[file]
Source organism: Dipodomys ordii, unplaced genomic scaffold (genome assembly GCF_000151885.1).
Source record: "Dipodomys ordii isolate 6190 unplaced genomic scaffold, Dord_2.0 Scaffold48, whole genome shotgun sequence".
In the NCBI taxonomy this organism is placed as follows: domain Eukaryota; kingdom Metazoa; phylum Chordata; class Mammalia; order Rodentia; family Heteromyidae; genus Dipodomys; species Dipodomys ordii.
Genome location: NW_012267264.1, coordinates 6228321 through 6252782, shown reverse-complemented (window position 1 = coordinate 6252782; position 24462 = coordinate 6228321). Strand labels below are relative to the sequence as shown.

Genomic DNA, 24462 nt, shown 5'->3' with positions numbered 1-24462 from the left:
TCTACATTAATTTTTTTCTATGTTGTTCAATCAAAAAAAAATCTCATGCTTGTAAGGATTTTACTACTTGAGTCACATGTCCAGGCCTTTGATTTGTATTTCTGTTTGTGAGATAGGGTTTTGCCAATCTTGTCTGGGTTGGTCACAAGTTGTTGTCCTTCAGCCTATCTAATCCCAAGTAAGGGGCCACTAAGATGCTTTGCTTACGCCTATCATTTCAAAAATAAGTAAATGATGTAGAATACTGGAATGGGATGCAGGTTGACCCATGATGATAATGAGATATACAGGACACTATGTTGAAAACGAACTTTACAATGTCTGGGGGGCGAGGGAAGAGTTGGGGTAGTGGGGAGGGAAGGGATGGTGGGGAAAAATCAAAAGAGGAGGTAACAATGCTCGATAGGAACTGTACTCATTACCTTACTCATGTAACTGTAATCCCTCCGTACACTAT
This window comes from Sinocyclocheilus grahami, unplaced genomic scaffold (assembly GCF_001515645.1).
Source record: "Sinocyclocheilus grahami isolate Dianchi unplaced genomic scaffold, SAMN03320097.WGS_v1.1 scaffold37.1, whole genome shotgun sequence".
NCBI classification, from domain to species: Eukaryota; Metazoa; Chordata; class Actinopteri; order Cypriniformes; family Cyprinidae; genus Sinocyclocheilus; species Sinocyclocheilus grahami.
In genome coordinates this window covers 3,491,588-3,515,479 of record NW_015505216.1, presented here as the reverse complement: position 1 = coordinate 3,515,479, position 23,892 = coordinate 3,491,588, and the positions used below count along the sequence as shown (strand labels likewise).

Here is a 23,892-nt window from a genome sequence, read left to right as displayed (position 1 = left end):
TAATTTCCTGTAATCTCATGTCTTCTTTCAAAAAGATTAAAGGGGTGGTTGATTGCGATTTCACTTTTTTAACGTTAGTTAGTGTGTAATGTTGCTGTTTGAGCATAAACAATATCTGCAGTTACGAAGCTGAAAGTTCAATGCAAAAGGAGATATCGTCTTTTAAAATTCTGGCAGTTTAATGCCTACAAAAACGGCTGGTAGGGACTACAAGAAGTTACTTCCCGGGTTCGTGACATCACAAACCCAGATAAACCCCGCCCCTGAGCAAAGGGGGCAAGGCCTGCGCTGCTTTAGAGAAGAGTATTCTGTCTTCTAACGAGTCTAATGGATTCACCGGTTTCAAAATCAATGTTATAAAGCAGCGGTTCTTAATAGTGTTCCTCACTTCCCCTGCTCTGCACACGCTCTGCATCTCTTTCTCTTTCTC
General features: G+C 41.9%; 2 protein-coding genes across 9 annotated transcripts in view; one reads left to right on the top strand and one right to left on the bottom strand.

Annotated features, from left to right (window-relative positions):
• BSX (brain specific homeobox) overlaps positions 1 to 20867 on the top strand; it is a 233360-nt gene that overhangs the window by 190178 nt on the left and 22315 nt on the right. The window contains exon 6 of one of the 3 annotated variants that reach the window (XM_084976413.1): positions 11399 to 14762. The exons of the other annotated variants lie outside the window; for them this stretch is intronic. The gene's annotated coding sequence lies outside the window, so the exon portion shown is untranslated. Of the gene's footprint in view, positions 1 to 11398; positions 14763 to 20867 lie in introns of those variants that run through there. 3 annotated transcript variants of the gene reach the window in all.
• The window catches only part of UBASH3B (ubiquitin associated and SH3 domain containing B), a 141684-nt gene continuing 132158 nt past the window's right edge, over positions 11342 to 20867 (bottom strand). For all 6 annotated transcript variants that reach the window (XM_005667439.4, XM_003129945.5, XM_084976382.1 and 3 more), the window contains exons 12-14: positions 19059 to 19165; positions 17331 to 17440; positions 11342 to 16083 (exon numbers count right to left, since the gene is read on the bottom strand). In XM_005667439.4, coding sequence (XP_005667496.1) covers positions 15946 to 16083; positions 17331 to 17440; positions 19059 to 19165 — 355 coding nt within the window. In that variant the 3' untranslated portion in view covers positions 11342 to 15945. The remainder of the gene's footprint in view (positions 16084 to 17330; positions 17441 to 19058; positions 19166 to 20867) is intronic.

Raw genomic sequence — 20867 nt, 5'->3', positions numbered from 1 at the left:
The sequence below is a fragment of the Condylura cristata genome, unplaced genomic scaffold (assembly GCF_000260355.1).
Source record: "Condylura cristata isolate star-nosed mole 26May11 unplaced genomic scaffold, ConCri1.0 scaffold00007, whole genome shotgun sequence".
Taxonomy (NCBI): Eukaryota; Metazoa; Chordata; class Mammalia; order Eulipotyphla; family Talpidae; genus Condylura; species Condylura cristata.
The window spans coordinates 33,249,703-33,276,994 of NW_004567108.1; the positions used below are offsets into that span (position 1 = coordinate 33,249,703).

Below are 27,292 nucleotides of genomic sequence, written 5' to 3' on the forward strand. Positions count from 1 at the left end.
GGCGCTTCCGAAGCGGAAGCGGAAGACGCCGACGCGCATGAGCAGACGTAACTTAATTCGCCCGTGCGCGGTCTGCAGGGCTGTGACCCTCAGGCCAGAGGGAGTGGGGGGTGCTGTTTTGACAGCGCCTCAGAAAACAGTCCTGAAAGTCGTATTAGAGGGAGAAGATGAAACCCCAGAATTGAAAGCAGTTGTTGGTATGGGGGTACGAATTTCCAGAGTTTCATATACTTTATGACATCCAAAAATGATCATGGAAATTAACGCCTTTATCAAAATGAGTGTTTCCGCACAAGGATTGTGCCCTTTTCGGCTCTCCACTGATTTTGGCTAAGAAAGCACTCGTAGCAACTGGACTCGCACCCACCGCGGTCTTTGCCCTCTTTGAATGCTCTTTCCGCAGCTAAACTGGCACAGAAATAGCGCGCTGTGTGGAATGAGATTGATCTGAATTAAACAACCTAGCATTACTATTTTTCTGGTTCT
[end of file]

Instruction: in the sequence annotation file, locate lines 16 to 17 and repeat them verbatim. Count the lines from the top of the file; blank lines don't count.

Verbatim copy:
• The window catches only part of UBASH3B (ubiquitin associated and SH3 domain containing B), a 141684-nt gene continuing 132158 nt past the window's right edge, over positions 11342 to 20867 (bottom strand). For all 6 annotated transcript variants that reach the window (XM_005667439.4, XM_003129945.5, XM_084976382.1 and 3 more), the window contains exons 12-14: positions 19059 to 19165; positions 17331 to 17440; positions 11342 to 16083 (exon numbers count right to left, since the gene is read on the bottom strand). In XM_005667439.4, coding sequence (XP_005667496.1) covers positions 15946 to 16083; positions 17331 to 17440; positions 19059 to 19165 — 355 coding nt within the window. In that variant the 3' untranslated portion in view covers positions 11342 to 15945. The remainder of the gene's footprint in view (positions 16084 to 17330; positions 17441 to 19058; positions 19166 to 20867) is intronic.

Raw genomic sequence — 20867 nt, 5'->3', positions numbered from 1 at the left: